Registration is now available! Summer camps and offerings available for all ages and skill levels.
The Music Settlement has been a community anchor for more than a century. The community music school forged out of the Settlement Movement was created as a way to welcome immigrants to Cleveland and unite them through the common language of music.
Known today as The Music Settlement, TMS was incorporated on April 25, 1912 as the Cleveland Music School Settlement with fifty students, designed to provide free or inexpensive musical training for the children of wage earners of Cleveland's newly arriving immigrant population. We have since grown to one of the largest schools of our kind in the United States, serving thousands of students annually, and awarding generous scholarships and financial aid.
Inspired by similar Settlement Houses, Almeda C. Adams, a blind musician, founded the Settlement with the help of Adella Prentiss Hughes and the Fortnightly Music Club's initial $1,000 donation. Within a few years, enrollment more than tripled, forcing TMS to move several times to accommodate growing class sizes. By 1938, we had found our way from our original location at The Goodrich House to the 42-room home of Edmund S. Burke, the then director of the Federal Reserve Bank of Cleveland. The Burke Estate at 11125 Magnolia Drive remains home to our historic University Circle campus, which now encompasses five buildings across more than 56,000 square feet.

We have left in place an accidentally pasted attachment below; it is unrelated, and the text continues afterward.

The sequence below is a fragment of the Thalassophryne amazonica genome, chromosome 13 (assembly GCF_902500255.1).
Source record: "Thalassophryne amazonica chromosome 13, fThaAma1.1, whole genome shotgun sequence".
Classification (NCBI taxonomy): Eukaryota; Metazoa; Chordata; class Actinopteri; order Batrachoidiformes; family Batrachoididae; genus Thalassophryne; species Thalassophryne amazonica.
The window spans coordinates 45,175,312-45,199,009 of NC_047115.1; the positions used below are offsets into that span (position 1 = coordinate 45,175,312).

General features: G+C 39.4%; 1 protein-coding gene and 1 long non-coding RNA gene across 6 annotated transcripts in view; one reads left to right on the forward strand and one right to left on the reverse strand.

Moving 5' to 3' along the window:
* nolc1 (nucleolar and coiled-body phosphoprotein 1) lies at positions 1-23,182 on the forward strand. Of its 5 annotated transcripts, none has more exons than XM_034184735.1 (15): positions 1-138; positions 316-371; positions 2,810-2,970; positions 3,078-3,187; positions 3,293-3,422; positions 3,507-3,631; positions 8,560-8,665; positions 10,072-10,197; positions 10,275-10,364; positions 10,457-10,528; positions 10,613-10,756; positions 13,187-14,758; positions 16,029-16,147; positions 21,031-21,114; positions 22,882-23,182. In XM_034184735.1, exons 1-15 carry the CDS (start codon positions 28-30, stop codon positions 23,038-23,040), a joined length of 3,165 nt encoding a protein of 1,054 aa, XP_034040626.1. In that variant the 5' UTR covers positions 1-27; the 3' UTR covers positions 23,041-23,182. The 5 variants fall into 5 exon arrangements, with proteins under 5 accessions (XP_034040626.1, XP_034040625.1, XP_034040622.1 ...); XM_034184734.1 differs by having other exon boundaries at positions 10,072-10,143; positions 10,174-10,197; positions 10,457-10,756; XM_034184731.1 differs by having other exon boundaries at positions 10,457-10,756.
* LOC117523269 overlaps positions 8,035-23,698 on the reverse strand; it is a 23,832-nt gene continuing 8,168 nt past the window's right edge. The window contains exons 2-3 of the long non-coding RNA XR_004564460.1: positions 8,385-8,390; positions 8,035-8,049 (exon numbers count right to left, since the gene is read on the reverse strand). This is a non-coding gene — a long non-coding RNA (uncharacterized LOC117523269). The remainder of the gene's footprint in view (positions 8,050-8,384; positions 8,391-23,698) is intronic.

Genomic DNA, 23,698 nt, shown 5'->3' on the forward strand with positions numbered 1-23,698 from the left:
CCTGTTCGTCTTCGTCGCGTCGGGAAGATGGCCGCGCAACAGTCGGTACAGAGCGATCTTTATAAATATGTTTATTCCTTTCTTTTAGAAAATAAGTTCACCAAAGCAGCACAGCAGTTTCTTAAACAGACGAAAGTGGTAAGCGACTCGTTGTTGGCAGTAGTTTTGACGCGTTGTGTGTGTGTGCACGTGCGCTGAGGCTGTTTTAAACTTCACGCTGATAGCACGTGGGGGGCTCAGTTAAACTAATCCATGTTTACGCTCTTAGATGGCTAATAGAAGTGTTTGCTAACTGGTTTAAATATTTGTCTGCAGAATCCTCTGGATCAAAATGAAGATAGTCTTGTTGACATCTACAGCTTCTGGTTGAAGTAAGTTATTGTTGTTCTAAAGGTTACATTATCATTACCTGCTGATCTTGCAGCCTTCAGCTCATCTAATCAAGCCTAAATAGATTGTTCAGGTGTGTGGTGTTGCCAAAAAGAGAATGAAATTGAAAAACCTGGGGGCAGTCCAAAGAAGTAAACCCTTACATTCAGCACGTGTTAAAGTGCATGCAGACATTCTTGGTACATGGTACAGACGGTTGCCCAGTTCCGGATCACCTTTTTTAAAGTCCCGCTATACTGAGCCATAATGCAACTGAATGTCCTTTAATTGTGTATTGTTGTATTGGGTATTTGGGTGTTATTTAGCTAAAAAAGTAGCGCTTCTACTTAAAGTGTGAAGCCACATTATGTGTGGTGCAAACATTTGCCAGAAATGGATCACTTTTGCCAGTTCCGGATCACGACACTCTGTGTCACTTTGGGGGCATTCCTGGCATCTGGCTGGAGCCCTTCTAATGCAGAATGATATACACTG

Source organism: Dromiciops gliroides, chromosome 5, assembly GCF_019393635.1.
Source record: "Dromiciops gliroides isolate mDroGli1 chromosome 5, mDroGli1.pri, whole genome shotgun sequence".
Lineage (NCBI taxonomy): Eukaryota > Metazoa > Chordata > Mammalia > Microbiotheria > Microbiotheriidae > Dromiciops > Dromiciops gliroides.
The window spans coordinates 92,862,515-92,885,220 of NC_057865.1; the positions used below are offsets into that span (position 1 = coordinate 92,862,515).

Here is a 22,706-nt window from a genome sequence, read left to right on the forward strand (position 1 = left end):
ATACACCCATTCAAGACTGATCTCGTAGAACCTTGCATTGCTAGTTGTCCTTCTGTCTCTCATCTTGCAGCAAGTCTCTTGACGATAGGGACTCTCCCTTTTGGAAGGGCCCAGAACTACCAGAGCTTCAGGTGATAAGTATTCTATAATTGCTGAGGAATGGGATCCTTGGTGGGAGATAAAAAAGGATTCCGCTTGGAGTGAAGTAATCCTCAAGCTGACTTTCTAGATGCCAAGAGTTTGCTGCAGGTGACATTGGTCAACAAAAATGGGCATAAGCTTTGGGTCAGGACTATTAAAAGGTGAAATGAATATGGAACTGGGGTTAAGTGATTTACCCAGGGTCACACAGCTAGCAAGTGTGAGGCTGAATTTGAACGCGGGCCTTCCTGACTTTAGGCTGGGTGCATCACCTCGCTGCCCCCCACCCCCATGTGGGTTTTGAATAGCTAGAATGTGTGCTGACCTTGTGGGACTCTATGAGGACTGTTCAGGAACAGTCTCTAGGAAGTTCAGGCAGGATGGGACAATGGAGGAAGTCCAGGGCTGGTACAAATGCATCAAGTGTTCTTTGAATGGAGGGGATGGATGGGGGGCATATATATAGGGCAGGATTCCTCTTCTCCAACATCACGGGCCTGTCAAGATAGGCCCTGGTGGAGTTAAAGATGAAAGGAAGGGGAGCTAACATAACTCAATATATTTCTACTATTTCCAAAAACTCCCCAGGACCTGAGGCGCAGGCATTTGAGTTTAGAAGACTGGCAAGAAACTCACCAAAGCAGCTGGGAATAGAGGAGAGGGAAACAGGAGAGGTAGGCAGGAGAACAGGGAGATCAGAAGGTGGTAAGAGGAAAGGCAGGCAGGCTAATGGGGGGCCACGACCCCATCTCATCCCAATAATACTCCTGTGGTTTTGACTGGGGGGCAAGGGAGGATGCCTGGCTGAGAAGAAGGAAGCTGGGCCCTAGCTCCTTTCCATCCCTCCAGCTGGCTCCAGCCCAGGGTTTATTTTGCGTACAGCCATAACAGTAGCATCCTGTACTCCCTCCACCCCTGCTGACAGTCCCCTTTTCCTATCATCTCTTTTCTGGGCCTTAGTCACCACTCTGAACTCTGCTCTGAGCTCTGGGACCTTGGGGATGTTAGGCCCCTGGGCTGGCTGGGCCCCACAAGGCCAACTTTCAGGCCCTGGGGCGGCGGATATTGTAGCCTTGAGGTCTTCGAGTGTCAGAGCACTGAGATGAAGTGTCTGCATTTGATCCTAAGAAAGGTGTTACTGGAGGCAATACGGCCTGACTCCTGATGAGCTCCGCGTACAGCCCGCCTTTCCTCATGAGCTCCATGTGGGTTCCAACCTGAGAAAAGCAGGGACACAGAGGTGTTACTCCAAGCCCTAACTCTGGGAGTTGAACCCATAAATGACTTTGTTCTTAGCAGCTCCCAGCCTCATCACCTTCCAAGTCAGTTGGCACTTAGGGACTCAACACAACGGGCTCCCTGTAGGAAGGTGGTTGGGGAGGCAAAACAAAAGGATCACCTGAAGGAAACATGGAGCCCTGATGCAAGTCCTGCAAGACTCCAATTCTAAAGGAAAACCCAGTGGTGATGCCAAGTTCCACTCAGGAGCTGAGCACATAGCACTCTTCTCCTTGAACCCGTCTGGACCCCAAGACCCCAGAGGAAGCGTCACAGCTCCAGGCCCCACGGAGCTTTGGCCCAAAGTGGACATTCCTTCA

Almeda C. Adams (February 26, 1865 – September 8, 1949) was a musician, teacher, and leader. Adams was dedicated to making music instruction available to children and adults and focused on making lessons and other services accessible to all. From our inception, our school provided free and low-cost instruction to better serve the Cleveland community. Along with this establishment, Adams also directed the Schumann Society from 1918 to 1931, which was a choral group for working girls. We continue to passionately serve our community in Almeda's footsteps.